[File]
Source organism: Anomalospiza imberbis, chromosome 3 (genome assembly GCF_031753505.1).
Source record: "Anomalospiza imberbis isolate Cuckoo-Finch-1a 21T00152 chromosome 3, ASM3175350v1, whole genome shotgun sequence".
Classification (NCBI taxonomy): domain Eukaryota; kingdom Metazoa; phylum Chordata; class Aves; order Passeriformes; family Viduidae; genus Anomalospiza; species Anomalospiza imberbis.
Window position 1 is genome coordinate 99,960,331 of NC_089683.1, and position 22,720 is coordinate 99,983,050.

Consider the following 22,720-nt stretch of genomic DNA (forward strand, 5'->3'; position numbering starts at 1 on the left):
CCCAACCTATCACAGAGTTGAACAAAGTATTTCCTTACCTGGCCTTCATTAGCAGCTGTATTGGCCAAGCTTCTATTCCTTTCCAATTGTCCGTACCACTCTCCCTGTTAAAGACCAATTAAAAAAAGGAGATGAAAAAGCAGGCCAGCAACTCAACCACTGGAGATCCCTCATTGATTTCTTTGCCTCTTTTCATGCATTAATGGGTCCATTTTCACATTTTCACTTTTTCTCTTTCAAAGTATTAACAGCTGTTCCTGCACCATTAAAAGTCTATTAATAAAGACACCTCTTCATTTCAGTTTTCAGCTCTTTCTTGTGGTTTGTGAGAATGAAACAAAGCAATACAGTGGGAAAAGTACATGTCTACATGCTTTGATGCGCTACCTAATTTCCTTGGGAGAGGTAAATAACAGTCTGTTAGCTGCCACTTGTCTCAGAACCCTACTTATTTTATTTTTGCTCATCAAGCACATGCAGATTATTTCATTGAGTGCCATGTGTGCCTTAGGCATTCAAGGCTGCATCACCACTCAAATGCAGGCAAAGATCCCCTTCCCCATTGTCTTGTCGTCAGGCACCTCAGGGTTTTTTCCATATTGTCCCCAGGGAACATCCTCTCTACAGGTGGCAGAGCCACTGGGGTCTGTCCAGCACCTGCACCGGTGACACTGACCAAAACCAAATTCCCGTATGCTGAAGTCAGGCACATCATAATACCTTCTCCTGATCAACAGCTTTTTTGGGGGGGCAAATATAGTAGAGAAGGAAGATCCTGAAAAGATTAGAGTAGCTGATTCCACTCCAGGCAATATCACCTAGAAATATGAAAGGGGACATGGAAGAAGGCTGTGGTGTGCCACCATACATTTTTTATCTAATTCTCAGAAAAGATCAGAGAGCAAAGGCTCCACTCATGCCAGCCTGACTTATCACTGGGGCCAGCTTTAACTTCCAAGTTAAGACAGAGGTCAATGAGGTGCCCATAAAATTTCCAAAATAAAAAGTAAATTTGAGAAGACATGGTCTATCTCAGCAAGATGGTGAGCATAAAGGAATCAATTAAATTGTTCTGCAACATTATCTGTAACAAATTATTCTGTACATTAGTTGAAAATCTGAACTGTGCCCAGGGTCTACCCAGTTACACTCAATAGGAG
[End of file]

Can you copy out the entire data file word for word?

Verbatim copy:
Source organism: Anomalospiza imberbis, chromosome 3 (genome assembly GCF_031753505.1).
Source record: "Anomalospiza imberbis isolate Cuckoo-Finch-1a 21T00152 chromosome 3, ASM3175350v1, whole genome shotgun sequence".
Classification (NCBI taxonomy): domain Eukaryota; kingdom Metazoa; phylum Chordata; class Aves; order Passeriformes; family Viduidae; genus Anomalospiza; species Anomalospiza imberbis.
Window position 1 is genome coordinate 99,960,331 of NC_089683.1, and position 22,720 is coordinate 99,983,050.

Consider the following 22,720-nt stretch of genomic DNA (forward strand, 5'->3'; position numbering starts at 1 on the left):
CCCAACCTATCACAGAGTTGAACAAAGTATTTCCTTACCTGGCCTTCATTAGCAGCTGTATTGGCCAAGCTTCTATTCCTTTCCAATTGTCCGTACCACTCTCCCTGTTAAAGACCAATTAAAAAAAGGAGATGAAAAAGCAGGCCAGCAACTCAACCACTGGAGATCCCTCATTGATTTCTTTGCCTCTTTTCATGCATTAATGGGTCCATTTTCACATTTTCACTTTTTCTCTTTCAAAGTATTAACAGCTGTTCCTGCACCATTAAAAGTCTATTAATAAAGACACCTCTTCATTTCAGTTTTCAGCTCTTTCTTGTGGTTTGTGAGAATGAAACAAAGCAATACAGTGGGAAAAGTACATGTCTACATGCTTTGATGCGCTACCTAATTTCCTTGGGAGAGGTAAATAACAGTCTGTTAGCTGCCACTTGTCTCAGAACCCTACTTATTTTATTTTTGCTCATCAAGCACATGCAGATTATTTCATTGAGTGCCATGTGTGCCTTAGGCATTCAAGGCTGCATCACCACTCAAATGCAGGCAAAGATCCCCTTCCCCATTGTCTTGTCGTCAGGCACCTCAGGGTTTTTTCCATATTGTCCCCAGGGAACATCCTCTCTACAGGTGGCAGAGCCACTGGGGTCTGTCCAGCACCTGCACCGGTGACACTGACCAAAACCAAATTCCCGTATGCTGAAGTCAGGCACATCATAATACCTTCTCCTGATCAACAGCTTTTTTGGGGGGGCAAATATAGTAGAGAAGGAAGATCCTGAAAAGATTAGAGTAGCTGATTCCACTCCAGGCAATATCACCTAGAAATATGAAAGGGGACATGGAAGAAGGCTGTGGTGTGCCACCATACATTTTTTATCTAATTCTCAGAAAAGATCAGAGAGCAAAGGCTCCACTCATGCCAGCCTGACTTATCACTGGGGCCAGCTTTAACTTCCAAGTTAAGACAGAGGTCAATGAGGTGCCCATAAAATTTCCAAAATAAAAAGTAAATTTGAGAAGACATGGTCTATCTCAGCAAGATGGTGAGCATAAAGGAATCAATTAAATTGTTCTGCAACATTATCTGTAACAAATTATTCTGTACATTAGTTGAAAATCTGAACTGTGCCCAGGGTCTACCCAGTTACACTCAATAGGAG